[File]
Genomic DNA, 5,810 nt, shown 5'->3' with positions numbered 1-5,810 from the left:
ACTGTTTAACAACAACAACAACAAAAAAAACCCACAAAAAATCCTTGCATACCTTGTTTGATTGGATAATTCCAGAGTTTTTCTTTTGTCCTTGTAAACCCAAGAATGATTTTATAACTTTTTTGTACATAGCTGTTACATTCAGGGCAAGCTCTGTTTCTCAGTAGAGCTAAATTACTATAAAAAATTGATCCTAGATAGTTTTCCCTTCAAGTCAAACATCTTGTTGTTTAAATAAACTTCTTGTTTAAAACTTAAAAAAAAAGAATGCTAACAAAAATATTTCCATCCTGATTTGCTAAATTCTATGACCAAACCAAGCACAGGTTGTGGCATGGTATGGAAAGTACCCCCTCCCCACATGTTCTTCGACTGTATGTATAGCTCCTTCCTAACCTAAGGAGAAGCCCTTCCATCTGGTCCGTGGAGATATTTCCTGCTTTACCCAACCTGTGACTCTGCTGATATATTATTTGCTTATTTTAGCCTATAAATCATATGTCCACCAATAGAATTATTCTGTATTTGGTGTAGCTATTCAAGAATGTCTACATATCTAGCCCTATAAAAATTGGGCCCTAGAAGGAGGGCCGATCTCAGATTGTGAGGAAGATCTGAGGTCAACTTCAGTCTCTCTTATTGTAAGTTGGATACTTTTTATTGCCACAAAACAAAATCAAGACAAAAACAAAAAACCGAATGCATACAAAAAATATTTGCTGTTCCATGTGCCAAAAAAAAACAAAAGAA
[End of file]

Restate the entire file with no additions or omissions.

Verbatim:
Genomic DNA, 5,810 nt, shown 5'->3' with positions numbered 1-5,810 from the left:
ACTGTTTAACAACAACAACAACAAAAAAAACCCACAAAAAATCCTTGCATACCTTGTTTGATTGGATAATTCCAGAGTTTTTCTTTTGTCCTTGTAAACCCAAGAATGATTTTATAACTTTTTTGTACATAGCTGTTACATTCAGGGCAAGCTCTGTTTCTCAGTAGAGCTAAATTACTATAAAAAATTGATCCTAGATAGTTTTCCCTTCAAGTCAAACATCTTGTTGTTTAAATAAACTTCTTGTTTAAAACTTAAAAAAAAAGAATGCTAACAAAAATATTTCCATCCTGATTTGCTAAATTCTATGACCAAACCAAGCACAGGTTGTGGCATGGTATGGAAAGTACCCCCTCCCCACATGTTCTTCGACTGTATGTATAGCTCCTTCCTAACCTAAGGAGAAGCCCTTCCATCTGGTCCGTGGAGATATTTCCTGCTTTACCCAACCTGTGACTCTGCTGATATATTATTTGCTTATTTTAGCCTATAAATCATATGTCCACCAATAGAATTATTCTGTATTTGGTGTAGCTATTCAAGAATGTCTACATATCTAGCCCTATAAAAATTGGGCCCTAGAAGGAGGGCCGATCTCAGATTGTGAGGAAGATCTGAGGTCAACTTCAGTCTCTCTTATTGTAAGTTGGATACTTTTTATTGCCACAAAACAAAATCAAGACAAAAACAAAAAACCGAATGCATACAAAAAATATTTGCTGTTCCATGTGCCAAAAAAAAACAAAAGAA